The short answer: I don’t know.
Trying to define so called, “good writing,” seems to me a task curiously similar to trying to explain why some people prefer chocolate ice cream above vanilla ice cream.
Ultimately, it boils down to a matter of taste.
Nevertheless, despite the fact – I feel comfortable in using the term, “fact” – that good writing is boiled down preferentially, it seems that there is a certain sort of, shall we say it, “objective benchmark” that must be met before preference becomes fully involved.
Again, sticking to the ice-cream theme, and for instance; I might personally prefer, on a typical day, chocolate ice cream to vanilla ice cream, but if the chocolate ice cream is made poorly, then I might, on that same day, choose vanilla instead.
The question however remains: What is to determine whether or not the chocolate ice cream has been made poorly?
Here’s my rather meaningless answer.
1. Grammar’s important
I’m all for bending the rules. Recalcitrant is my middle name.
And so, by no means am I a Grammar Nazi. Bad grammar doesn’t bother me, not in speech or (see, not so bad) in writing. However, it does very much bother me when it knots my understanding of what the writer wants to convey.
If you want to write “badly” – using a technical scale of the word – my guess is that you have to know exactly what rules you’re bending, and you’ve got to bend with purpose. Lazy mistakes are just lazy mistakes. Intentional bad grammar can sometimes be more effective than sticking to the rules. Know the difference and make it work.
Sentence fragment? No problem.
Let’s eat grandma. You cannibalistic monster!
2. Similes that don’t work
I’ve not yet read a book where I’ve thought to myself, “Why does the author use so many damned similes? They just don’t make for good prose.”
People will have their own opinion on allegorical writing, and the extent to which it should be employed in fiction (or even non-fiction, really). This doesn’t bother me personally, and I don’t think it’s a good measuring stick to set good writing apart from bad writing. Cause technically, if you think about it, and without wanting to get into such a deep philosophical discussion on the matter, every written word is, in some sense, a simile; an abstracted symbol purporting to explain the world around.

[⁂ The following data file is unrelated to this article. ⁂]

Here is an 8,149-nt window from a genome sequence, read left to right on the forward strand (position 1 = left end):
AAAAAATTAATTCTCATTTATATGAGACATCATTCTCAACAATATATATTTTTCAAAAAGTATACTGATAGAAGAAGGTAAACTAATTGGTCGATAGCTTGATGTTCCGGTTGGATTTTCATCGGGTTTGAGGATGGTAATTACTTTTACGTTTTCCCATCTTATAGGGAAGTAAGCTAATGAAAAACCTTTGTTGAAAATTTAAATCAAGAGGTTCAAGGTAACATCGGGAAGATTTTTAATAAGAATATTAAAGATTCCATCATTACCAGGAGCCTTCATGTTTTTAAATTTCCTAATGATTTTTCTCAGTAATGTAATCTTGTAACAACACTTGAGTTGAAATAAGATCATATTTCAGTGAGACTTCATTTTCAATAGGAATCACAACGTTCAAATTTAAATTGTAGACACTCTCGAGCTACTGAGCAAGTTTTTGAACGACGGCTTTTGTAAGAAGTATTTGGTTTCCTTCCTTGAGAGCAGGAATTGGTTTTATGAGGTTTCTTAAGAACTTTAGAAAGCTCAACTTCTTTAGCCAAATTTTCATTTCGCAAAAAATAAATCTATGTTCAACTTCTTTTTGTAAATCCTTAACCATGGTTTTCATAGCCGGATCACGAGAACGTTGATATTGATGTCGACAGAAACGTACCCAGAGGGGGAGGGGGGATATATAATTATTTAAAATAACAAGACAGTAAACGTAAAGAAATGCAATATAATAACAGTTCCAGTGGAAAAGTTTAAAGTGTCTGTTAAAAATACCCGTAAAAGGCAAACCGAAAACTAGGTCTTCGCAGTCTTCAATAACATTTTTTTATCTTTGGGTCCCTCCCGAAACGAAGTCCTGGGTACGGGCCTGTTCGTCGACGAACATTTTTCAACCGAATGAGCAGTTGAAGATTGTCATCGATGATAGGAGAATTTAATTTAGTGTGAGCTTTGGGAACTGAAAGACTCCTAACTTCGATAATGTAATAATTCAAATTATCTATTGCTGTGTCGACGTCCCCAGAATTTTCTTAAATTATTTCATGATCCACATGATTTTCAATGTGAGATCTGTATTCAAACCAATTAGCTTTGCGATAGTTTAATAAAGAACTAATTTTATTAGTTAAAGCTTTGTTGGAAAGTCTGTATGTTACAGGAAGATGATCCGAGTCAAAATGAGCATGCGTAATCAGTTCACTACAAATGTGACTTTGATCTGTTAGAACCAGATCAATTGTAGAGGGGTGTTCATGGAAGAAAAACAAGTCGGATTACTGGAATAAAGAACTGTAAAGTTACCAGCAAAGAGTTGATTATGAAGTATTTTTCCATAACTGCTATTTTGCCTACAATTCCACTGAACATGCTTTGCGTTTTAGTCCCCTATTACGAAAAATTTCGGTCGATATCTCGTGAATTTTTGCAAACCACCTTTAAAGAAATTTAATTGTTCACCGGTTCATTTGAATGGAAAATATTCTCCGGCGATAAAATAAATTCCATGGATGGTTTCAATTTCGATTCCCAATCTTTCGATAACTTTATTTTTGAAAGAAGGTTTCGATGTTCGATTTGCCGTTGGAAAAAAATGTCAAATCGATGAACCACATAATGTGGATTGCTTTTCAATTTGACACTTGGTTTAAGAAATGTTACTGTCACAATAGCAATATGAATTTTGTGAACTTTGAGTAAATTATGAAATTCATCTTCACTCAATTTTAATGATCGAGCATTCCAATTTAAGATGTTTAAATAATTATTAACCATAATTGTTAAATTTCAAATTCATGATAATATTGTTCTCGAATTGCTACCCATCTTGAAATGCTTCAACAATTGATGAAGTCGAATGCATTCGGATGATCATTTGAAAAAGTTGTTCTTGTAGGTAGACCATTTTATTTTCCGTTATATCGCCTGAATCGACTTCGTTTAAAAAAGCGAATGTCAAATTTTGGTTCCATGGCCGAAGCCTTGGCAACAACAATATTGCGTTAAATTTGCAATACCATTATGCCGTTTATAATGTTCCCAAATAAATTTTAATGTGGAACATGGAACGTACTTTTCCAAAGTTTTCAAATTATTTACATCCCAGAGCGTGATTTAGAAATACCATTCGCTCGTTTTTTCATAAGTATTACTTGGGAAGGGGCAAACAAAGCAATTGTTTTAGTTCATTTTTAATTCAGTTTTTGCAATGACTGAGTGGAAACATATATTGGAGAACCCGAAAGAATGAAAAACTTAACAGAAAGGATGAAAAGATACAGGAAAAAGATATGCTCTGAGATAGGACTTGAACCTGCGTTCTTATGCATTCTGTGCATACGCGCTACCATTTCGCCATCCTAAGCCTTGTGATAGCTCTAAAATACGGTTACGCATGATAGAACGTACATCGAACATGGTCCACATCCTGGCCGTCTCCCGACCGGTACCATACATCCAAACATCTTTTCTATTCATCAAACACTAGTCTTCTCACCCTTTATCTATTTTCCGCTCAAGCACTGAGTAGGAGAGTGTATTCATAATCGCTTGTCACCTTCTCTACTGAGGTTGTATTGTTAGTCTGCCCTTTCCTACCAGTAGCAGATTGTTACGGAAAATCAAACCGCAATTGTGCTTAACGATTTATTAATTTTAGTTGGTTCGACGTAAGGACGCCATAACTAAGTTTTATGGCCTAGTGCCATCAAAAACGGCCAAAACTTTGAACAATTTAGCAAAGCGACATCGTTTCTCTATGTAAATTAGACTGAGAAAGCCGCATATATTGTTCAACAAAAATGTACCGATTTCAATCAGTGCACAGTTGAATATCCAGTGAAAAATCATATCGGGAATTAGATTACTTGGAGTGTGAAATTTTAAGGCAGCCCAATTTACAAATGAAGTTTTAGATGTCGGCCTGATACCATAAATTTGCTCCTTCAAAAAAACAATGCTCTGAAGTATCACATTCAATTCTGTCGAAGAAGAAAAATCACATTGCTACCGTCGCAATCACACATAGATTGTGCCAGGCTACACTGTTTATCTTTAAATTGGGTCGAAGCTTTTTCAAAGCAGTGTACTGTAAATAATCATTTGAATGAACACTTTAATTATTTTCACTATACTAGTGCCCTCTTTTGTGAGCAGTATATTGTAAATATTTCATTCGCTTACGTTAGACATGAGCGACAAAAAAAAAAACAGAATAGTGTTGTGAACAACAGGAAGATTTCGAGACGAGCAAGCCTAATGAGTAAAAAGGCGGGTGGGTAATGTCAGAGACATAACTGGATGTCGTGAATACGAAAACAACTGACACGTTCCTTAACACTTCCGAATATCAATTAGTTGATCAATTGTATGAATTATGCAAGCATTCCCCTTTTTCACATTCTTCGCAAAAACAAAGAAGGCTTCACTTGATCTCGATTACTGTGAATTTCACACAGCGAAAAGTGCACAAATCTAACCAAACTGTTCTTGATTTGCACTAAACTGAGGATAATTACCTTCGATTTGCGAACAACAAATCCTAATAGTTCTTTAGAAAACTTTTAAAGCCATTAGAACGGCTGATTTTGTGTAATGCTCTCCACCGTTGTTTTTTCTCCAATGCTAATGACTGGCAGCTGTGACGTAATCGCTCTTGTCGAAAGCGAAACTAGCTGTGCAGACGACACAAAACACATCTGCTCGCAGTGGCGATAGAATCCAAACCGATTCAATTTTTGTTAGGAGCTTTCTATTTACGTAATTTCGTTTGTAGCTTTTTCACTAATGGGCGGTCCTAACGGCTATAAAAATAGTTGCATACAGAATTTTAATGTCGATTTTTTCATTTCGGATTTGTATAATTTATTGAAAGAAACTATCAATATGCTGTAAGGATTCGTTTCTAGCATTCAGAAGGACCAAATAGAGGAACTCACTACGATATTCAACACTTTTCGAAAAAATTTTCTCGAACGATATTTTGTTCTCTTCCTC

Having said this though, and regardless of how often you use them, similes need to work. If you use a simile that paints an unclear picture in your reader’s head, then your reader’s going to have a bad experience, and your words will leave a bad taste in their mouth.
Like they were a blind person that you trapped inside of a movie theatre without a sound system. (You judge for yourself if that works; I’m not so sure myself).
3. Painting a loose picture
There is nothing wrong with being general, generally. The phrase, “too general,” is only valid contextually.
Key word here: Context.
Good writing, I think, goes into detail at the vital points in a novel. What are those points? I don’t know. I won’t even bother to try and elaborate on what those points are, cause I honestly haven’t the slightest of clues. All I know is that when the time calls for it, author’s turn up the detail-dial, weaving their words with intricate preciseness, and expressing their ideas immaculately.
This goes the same for generalness. Sometimes a clear painting doesn’t need to be painted, and a murky water coloured portrait will suffice. When is this the case? Again, I can’t say. Sorry.
If you signed up for a twenty km fun run, would you start off your race by sprinting out of the gates?
(Granted, I’d never sign up for a 20 km run. I don’t find running fun).
Good writing always seems to naturally possess a mellifluous flow, a poetic cadence that breathes easily. It doesn’t sprint when it shouldn’t, but it does so when required; the same logic of course being applied to jogging.
Good writers know how to pace their story perfectly.
What makes for good pacing? Again, I dunno.
If you were to press me, I’d take a stab and say that like life, good writing has its ups and its downs. Almost like a cosine graph. Good writing is always either descending or ascending, but never at a plateau. If your story’s not moving forward, either for better or for worse, than your story’s not moving. And alas, your reader will not be moved.
This doesn’t answer much though. Because who decides this?
Which brings me to my next point.
5. Don’t listen to people tell you what makes good writing good, and bad writing, bad
With the exceptions of: an English professor, a linguistics professor, or someone who can help you technically.
The bottom line is that, like ice cream, the way we devour and enjoy words is a personal process.
Sure, it can be said that there is a certain sort of benchmark that must be met before subjective preference comes into play. But that’s a real simple sort of benchmark, and it’s a bench that doesn’t at all mark much. All it does is measure the degree to which one understands the English (or whatever other) language. And this is by no means a good indicator to measure this thing we like to call, “good writing.”
Ultimately, I’m not sorry to say, there’s no real anecdote to set apart good writing from bad writing, and there’s not a general panacea that be implemented to cure the ails of “bad” writing once, and for all.
I don’t know why I usually prefer chocolate ice cream to vanilla ice cream. And similarly, I don’t know exactly why 1984 is my favourite book of all time. But it is. Definitely. And so be it.
My pro-tip for what makes for “good writing?” then: Write from your heart, through an authentic lens, a brave lens, and stop trying to please everyone.
Humans-are-story-tellers. And some stories are told better than others, but this doesn’t necessarily make them better stories.